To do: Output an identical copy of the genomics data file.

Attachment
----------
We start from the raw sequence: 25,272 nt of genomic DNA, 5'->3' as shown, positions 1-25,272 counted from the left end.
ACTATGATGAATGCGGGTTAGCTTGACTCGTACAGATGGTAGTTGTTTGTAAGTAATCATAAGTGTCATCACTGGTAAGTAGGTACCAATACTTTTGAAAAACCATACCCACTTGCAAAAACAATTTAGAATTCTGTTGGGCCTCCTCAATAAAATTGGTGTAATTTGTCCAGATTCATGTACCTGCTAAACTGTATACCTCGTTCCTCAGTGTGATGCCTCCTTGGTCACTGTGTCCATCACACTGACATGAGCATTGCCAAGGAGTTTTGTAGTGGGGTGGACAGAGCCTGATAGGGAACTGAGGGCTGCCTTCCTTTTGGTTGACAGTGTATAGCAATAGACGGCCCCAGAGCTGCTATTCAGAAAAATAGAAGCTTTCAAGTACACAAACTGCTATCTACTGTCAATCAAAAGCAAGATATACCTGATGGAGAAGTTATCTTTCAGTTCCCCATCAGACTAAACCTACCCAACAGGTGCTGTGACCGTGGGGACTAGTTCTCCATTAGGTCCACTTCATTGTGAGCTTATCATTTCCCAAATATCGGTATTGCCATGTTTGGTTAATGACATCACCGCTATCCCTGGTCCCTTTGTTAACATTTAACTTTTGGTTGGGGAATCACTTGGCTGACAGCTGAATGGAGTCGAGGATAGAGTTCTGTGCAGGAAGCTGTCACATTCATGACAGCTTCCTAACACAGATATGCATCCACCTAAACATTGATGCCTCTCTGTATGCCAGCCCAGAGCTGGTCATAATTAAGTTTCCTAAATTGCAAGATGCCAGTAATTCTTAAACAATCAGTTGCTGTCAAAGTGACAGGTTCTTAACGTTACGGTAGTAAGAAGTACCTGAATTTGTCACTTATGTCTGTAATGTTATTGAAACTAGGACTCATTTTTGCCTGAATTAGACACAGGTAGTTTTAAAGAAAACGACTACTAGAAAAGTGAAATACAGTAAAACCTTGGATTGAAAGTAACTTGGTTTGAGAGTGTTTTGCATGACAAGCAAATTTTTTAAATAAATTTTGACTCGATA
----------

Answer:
We start from the raw sequence: 25,272 nt of genomic DNA, 5'->3' as shown, positions 1-25,272 counted from the left end.
ACTATGATGAATGCGGGTTAGCTTGACTCGTACAGATGGTAGTTGTTTGTAAGTAATCATAAGTGTCATCACTGGTAAGTAGGTACCAATACTTTTGAAAAACCATACCCACTTGCAAAAACAATTTAGAATTCTGTTGGGCCTCCTCAATAAAATTGGTGTAATTTGTCCAGATTCATGTACCTGCTAAACTGTATACCTCGTTCCTCAGTGTGATGCCTCCTTGGTCACTGTGTCCATCACACTGACATGAGCATTGCCAAGGAGTTTTGTAGTGGGGTGGACAGAGCCTGATAGGGAACTGAGGGCTGCCTTCCTTTTGGTTGACAGTGTATAGCAATAGACGGCCCCAGAGCTGCTATTCAGAAAAATAGAAGCTTTCAAGTACACAAACTGCTATCTACTGTCAATCAAAAGCAAGATATACCTGATGGAGAAGTTATCTTTCAGTTCCCCATCAGACTAAACCTACCCAACAGGTGCTGTGACCGTGGGGACTAGTTCTCCATTAGGTCCACTTCATTGTGAGCTTATCATTTCCCAAATATCGGTATTGCCATGTTTGGTTAATGACATCACCGCTATCCCTGGTCCCTTTGTTAACATTTAACTTTTGGTTGGGGAATCACTTGGCTGACAGCTGAATGGAGTCGAGGATAGAGTTCTGTGCAGGAAGCTGTCACATTCATGACAGCTTCCTAACACAGATATGCATCCACCTAAACATTGATGCCTCTCTGTATGCCAGCCCAGAGCTGGTCATAATTAAGTTTCCTAAATTGCAAGATGCCAGTAATTCTTAAACAATCAGTTGCTGTCAAAGTGACAGGTTCTTAACGTTACGGTAGTAAGAAGTACCTGAATTTGTCACTTATGTCTGTAATGTTATTGAAACTAGGACTCATTTTTGCCTGAATTAGACACAGGTAGTTTTAAAGAAAACGACTACTAGAAAAGTGAAATACAGTAAAACCTTGGATTGAAAGTAACTTGGTTTGAGAGTGTTTTGCATGACAAGCAAATTTTTTAAATAAATTTTGACTCGATA